He went on to say that, “A church is made up of baptized sinners at differing stages of spiritual progression and will necessarily be an imperfect place.” Did you catch that? The church will necessarily be an imperfect place. In other words, this messiness of imperfection is, “part of what attracts emerging generations to the faith.” People want to see a genuineness of faith, and part of that genuineness is the fact that we’re not perfect. And I think a lot of people would rather see that than fake perfection.

In addition, people want to see community and family. With the continued breakdown of the family, community has become an increased need among today’s generation.

Now the things that I’ve said already, you might be thinking, ‘this church is already well-poised for community evangelism. We have a tight-knit church family, we’re not stringent on how people dress or where they come from or what status they have.’ That is a great thing. Did you know that’s actually modern evangelism? Did you know that attitude is what is needed to be a 21st-Century American missionary? Did you know that’s something God can use as part of an awakening? Did you know that our church is already attractive to outsiders?

Community is holy, it is scriptural. Why? Because it is necessary for everyone on an emotional level, and it is the embodiment of faith, not just the preaching up on the pulpit by one guy once a week, that points others to Christ and helps disciple them once they walk in that door.

Before I go any further, I need to point out that everything that we do needs to be led by The Holy Spirit. This isn’t an act where God folds his arms and sits back and says, “Okay, show me if you can do it.”

No, we need to work with God and understand that God is already working on the heart of that person. I’ve used this verse twice recently, and I’ll use it again. 2 Peter 3:9 says, “The Lord is not slow in keeping his promise, as some understand slowness. Instead, he is patient with you, not wanting anyone to perish, but everyone to come to repentance.”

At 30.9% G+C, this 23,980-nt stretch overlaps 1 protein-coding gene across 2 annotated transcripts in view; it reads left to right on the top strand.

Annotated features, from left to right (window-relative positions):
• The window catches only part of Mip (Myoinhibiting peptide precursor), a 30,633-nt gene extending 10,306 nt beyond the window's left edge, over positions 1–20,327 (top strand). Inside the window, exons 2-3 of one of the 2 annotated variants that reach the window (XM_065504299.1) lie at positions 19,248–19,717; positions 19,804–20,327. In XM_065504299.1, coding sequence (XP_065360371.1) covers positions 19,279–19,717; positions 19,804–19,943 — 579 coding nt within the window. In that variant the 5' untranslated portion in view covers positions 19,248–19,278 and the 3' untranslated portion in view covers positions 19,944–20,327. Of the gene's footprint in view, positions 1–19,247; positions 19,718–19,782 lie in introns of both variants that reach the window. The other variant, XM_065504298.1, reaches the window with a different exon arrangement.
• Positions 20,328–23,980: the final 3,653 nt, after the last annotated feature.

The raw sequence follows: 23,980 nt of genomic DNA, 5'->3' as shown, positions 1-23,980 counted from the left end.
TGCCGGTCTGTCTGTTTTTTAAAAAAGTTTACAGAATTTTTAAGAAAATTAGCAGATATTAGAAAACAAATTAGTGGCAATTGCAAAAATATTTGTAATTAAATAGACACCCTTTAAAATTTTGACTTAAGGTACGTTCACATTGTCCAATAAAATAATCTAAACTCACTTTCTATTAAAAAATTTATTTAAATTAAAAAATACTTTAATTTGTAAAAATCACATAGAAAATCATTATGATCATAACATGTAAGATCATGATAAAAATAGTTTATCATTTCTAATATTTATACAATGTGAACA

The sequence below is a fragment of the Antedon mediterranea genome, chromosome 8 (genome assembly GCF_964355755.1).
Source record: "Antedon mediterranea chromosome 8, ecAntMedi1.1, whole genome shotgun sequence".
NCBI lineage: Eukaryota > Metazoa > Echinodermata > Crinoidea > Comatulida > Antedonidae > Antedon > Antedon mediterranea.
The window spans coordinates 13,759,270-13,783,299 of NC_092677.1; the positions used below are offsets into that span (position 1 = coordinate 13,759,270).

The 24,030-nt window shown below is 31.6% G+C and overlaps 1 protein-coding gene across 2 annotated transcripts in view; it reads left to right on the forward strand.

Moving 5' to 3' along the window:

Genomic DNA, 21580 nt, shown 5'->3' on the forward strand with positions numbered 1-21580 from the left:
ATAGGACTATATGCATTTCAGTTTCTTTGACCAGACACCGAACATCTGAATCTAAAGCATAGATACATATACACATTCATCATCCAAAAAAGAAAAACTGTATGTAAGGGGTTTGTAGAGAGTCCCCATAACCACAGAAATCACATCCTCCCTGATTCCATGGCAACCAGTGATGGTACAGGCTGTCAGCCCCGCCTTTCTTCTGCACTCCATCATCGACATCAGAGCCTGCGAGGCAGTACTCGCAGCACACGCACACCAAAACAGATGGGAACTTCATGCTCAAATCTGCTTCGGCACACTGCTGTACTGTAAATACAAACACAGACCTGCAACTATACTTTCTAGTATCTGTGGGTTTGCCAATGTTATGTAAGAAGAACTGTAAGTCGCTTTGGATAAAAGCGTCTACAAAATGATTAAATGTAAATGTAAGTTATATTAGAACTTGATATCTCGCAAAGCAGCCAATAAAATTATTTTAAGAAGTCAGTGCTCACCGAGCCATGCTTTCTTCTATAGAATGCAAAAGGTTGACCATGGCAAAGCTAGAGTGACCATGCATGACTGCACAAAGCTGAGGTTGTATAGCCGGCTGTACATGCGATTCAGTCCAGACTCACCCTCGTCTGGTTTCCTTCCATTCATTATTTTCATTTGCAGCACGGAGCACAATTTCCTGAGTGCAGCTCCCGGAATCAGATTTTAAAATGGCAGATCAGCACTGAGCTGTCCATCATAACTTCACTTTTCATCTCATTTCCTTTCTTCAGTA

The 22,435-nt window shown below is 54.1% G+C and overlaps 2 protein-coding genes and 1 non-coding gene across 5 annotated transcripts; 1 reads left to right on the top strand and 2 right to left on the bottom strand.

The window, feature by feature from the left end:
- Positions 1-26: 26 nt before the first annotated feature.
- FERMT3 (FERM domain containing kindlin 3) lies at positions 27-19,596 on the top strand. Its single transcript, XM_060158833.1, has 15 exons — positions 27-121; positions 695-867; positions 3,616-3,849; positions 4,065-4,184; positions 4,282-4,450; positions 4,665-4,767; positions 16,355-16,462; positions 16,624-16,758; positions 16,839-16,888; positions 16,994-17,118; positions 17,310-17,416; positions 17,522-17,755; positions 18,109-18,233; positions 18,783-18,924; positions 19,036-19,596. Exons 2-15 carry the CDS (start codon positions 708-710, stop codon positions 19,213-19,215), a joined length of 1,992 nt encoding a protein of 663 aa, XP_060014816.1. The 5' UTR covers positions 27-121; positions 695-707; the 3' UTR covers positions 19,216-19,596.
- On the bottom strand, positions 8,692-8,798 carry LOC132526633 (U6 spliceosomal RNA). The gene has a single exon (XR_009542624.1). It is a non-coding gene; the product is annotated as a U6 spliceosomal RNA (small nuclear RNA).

God is patient with people. He begins working with them where they are. Imagine sitting next to someone who is restoring a classic car. It’s been beaten pretty hard. It’s rusted, it has a few scratches and dents, and a lot of miles on it. It has tears in the seams and it needs a whole lot of love.

And that’s exactly what God is going to do when he restores someone, and he expects us to give that restoration a lot of love and patience, too. As the master craftsman, God knows not to rush a project. Certain things have to be restored delicately and precisely one step at a time. Some things have to wait before that coat of paint. God is in the business of restoration, and we need to be patient by his side as we help him in the process of discipling new believers.

I started by quoting Greg Laurie, and I’m going to end with a quote from him. He talks about how the early church did their acts, not on their own, but with help from The Holy Spirit. They were in one accord, but they were not of their own accord.

He said: The Book of Acts tells the story of a handful of men and women who, by the power of the Holy Spirit, did not leave their world the same way they found it. They were ordinary people whom God enabled to do extraordinary things. It was the beginning of a movement that continues to this very day.

On the Day of Pentecost, about 120 believers were gathered together when the Holy Spirit was poured out. Everywhere they went, they were ridiculed and opposed and persecuted and physically assaulted for their beliefs. Some were even put to death. Yet within a period of about 30 years, this original group of 120 and their converts came to be known as those who turned their world upside down. When we see their fearless preaching and their expectant prayer and willingness to obey, these Christians almost seem radical.